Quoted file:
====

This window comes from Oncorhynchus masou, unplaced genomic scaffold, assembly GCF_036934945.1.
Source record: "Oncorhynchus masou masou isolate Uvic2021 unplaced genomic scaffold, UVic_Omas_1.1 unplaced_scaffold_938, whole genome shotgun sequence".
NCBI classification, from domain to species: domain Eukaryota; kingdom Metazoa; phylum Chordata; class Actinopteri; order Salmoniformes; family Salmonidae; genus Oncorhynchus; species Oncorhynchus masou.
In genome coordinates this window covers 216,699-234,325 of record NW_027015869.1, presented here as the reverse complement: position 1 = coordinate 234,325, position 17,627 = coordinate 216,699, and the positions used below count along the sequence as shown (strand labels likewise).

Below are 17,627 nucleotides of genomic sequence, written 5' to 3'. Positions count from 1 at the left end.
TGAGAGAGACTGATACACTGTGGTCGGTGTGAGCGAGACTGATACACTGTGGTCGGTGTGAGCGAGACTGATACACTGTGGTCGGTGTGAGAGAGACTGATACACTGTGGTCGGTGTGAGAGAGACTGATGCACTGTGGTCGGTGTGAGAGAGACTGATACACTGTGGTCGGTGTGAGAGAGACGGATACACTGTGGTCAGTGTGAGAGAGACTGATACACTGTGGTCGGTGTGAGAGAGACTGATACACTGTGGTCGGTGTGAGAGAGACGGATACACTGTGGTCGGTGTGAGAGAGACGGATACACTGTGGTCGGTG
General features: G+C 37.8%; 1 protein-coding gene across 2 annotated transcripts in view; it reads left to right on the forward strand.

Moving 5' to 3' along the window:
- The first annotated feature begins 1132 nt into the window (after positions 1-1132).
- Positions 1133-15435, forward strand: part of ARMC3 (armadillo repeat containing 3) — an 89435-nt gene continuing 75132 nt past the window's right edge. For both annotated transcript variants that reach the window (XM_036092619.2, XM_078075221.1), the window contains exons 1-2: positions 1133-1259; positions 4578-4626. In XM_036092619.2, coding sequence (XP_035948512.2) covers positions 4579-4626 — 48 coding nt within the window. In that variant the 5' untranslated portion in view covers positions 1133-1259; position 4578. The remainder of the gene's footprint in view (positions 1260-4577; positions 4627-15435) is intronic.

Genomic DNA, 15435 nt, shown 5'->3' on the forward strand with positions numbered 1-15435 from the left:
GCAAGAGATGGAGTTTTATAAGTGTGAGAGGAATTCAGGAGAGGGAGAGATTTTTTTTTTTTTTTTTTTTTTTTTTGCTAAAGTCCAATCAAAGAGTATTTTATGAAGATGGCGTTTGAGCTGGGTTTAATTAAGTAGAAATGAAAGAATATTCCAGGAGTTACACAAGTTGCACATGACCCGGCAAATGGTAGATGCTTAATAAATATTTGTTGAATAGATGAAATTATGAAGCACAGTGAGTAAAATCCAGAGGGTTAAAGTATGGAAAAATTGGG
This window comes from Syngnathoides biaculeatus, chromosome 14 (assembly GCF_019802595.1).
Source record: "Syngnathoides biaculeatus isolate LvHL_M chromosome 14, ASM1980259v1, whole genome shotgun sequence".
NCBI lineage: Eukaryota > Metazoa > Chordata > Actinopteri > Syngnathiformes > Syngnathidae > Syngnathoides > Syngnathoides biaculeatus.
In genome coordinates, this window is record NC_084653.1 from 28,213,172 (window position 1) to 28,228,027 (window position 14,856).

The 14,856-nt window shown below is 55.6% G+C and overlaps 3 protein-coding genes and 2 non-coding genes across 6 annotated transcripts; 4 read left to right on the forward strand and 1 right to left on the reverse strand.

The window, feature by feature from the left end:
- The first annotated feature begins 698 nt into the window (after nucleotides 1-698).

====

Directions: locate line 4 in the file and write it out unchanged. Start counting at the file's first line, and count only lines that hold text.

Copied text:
In genome coordinates this window covers 216,699-234,325 of record NW_027015869.1, presented here as the reverse complement: position 1 = coordinate 234,325, position 17,627 = coordinate 216,699, and the positions used below count along the sequence as shown (strand labels likewise).